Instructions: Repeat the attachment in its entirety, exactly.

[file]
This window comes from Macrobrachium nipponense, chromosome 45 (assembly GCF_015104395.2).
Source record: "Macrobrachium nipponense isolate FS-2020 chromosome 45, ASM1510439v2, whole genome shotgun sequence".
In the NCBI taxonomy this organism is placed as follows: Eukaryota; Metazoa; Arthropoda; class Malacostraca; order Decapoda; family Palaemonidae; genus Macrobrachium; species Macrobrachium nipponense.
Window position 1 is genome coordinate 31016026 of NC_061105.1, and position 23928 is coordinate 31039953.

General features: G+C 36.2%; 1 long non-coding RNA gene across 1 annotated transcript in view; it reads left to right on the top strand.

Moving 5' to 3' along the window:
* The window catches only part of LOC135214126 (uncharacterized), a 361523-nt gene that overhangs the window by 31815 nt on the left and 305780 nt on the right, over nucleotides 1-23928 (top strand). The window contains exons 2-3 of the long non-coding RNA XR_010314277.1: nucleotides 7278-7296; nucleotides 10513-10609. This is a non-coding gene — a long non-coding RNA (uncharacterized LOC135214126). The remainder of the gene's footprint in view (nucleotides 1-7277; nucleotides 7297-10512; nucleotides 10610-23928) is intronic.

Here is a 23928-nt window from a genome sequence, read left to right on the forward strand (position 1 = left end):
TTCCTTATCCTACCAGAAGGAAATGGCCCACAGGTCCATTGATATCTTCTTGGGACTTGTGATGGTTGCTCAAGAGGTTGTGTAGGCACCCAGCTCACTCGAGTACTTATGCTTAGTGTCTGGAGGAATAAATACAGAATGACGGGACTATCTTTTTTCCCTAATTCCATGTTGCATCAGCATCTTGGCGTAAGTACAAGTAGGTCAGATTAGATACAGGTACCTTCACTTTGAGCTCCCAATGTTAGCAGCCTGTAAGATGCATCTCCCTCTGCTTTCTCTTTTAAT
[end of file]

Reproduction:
This window comes from Macrobrachium nipponense, chromosome 45 (assembly GCF_015104395.2).
Source record: "Macrobrachium nipponense isolate FS-2020 chromosome 45, ASM1510439v2, whole genome shotgun sequence".
In the NCBI taxonomy this organism is placed as follows: Eukaryota; Metazoa; Arthropoda; class Malacostraca; order Decapoda; family Palaemonidae; genus Macrobrachium; species Macrobrachium nipponense.
Window position 1 is genome coordinate 31016026 of NC_061105.1, and position 23928 is coordinate 31039953.

General features: G+C 36.2%; 1 long non-coding RNA gene across 1 annotated transcript in view; it reads left to right on the top strand.

Moving 5' to 3' along the window:
* The window catches only part of LOC135214126 (uncharacterized), a 361523-nt gene that overhangs the window by 31815 nt on the left and 305780 nt on the right, over nucleotides 1-23928 (top strand). The window contains exons 2-3 of the long non-coding RNA XR_010314277.1: nucleotides 7278-7296; nucleotides 10513-10609. This is a non-coding gene — a long non-coding RNA (uncharacterized LOC135214126). The remainder of the gene's footprint in view (nucleotides 1-7277; nucleotides 7297-10512; nucleotides 10610-23928) is intronic.

Here is a 23928-nt window from a genome sequence, read left to right on the forward strand (position 1 = left end):
TTCCTTATCCTACCAGAAGGAAATGGCCCACAGGTCCATTGATATCTTCTTGGGACTTGTGATGGTTGCTCAAGAGGTTGTGTAGGCACCCAGCTCACTCGAGTACTTATGCTTAGTGTCTGGAGGAATAAATACAGAATGACGGGACTATCTTTTTTCCCTAATTCCATGTTGCATCAGCATCTTGGCGTAAGTACAAGTAGGTCAGATTAGATACAGGTACCTTCACTTTGAGCTCCCAATGTTAGCAGCCTGTAAGATGCATCTCCCTCTGCTTTCTCTTTTAAT